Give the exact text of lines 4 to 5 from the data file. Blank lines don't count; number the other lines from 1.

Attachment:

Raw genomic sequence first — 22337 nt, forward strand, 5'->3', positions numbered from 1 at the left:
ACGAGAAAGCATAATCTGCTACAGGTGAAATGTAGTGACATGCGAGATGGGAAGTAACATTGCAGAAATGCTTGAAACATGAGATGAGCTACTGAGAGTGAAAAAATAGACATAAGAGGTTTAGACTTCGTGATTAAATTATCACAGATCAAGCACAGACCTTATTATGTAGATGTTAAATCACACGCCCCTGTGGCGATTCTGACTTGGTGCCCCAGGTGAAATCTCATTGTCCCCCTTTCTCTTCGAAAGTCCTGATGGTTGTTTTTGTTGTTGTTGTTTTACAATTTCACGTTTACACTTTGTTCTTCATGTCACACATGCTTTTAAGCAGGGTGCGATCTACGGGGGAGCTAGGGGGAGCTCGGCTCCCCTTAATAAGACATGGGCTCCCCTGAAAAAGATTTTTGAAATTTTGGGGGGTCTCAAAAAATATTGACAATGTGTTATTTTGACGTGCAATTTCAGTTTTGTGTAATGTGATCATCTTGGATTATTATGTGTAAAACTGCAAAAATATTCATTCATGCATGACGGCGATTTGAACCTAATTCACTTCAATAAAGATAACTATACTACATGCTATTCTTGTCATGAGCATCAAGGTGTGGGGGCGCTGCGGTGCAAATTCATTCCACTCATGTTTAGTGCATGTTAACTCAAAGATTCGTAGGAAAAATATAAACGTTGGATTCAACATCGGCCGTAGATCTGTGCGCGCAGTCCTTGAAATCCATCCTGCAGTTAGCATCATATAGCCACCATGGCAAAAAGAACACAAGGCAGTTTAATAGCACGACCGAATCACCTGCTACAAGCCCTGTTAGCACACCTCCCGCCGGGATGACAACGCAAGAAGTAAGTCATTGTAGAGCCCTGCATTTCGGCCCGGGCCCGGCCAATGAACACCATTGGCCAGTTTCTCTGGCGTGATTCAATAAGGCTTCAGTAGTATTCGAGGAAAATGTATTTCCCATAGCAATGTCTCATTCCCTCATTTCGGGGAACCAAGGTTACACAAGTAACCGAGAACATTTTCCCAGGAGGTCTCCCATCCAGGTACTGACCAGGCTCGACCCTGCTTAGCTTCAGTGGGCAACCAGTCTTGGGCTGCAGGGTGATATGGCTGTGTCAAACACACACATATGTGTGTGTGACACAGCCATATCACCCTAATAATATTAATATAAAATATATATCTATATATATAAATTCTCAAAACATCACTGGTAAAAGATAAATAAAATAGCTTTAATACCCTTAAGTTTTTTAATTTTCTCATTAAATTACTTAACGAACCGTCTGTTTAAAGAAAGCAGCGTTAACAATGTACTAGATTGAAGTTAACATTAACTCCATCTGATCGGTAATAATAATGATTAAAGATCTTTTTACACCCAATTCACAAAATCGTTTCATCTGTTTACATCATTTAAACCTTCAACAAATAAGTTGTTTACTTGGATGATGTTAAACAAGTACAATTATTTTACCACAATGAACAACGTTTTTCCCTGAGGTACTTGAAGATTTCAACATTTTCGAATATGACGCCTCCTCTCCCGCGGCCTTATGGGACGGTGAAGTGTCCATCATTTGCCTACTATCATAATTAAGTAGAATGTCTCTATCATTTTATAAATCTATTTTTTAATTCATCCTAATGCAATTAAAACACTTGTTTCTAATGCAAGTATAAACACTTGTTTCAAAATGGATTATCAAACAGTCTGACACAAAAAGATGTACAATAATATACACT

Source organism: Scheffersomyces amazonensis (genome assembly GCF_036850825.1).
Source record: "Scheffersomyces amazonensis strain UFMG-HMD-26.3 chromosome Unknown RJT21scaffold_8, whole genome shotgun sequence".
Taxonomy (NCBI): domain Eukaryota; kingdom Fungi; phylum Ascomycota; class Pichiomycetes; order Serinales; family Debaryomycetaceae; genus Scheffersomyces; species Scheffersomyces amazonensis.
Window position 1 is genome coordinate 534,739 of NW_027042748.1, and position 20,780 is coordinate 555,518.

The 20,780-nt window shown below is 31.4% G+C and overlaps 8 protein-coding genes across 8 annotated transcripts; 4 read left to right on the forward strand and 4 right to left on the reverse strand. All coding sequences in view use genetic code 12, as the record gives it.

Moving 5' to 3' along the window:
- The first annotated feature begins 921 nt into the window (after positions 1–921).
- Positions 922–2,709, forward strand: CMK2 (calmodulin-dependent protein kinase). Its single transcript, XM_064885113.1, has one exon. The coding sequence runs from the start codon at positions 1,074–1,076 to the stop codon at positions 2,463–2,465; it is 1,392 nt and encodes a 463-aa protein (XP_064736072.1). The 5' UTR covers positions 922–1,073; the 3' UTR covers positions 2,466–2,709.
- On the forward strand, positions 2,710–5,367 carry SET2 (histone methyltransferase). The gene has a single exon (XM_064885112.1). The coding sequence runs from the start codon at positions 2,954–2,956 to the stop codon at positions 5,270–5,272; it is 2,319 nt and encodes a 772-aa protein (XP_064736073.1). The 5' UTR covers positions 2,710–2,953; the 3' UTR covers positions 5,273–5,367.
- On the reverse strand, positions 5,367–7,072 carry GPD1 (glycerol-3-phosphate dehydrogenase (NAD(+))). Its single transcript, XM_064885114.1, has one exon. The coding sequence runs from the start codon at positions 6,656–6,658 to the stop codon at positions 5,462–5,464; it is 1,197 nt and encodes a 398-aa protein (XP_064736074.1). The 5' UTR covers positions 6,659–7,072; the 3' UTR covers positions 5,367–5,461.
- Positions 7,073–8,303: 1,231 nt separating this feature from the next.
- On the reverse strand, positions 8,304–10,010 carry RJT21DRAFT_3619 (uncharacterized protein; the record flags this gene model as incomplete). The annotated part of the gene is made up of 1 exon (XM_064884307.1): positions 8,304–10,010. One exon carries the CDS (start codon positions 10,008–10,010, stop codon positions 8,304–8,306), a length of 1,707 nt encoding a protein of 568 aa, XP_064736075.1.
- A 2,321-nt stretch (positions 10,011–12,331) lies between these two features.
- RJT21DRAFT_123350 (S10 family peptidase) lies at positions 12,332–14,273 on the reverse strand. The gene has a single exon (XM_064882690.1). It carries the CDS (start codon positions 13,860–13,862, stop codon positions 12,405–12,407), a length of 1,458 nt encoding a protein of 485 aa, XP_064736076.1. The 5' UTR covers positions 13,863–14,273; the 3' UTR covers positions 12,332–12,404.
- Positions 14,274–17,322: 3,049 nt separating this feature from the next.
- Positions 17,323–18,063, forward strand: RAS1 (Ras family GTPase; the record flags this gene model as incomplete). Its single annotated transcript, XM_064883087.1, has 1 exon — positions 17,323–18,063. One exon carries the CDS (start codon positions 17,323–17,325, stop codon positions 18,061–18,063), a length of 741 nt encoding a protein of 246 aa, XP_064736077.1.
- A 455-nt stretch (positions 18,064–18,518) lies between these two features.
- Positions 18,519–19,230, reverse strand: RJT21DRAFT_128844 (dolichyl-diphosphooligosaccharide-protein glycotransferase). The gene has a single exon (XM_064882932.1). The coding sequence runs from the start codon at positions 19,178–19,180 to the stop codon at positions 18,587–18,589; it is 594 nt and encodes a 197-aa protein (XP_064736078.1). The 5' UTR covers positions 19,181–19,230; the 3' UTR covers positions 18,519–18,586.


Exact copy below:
Source record: "Scheffersomyces amazonensis strain UFMG-HMD-26.3 chromosome Unknown RJT21scaffold_8, whole genome shotgun sequence".
Taxonomy (NCBI): domain Eukaryota; kingdom Fungi; phylum Ascomycota; class Pichiomycetes; order Serinales; family Debaryomycetaceae; genus Scheffersomyces; species Scheffersomyces amazonensis.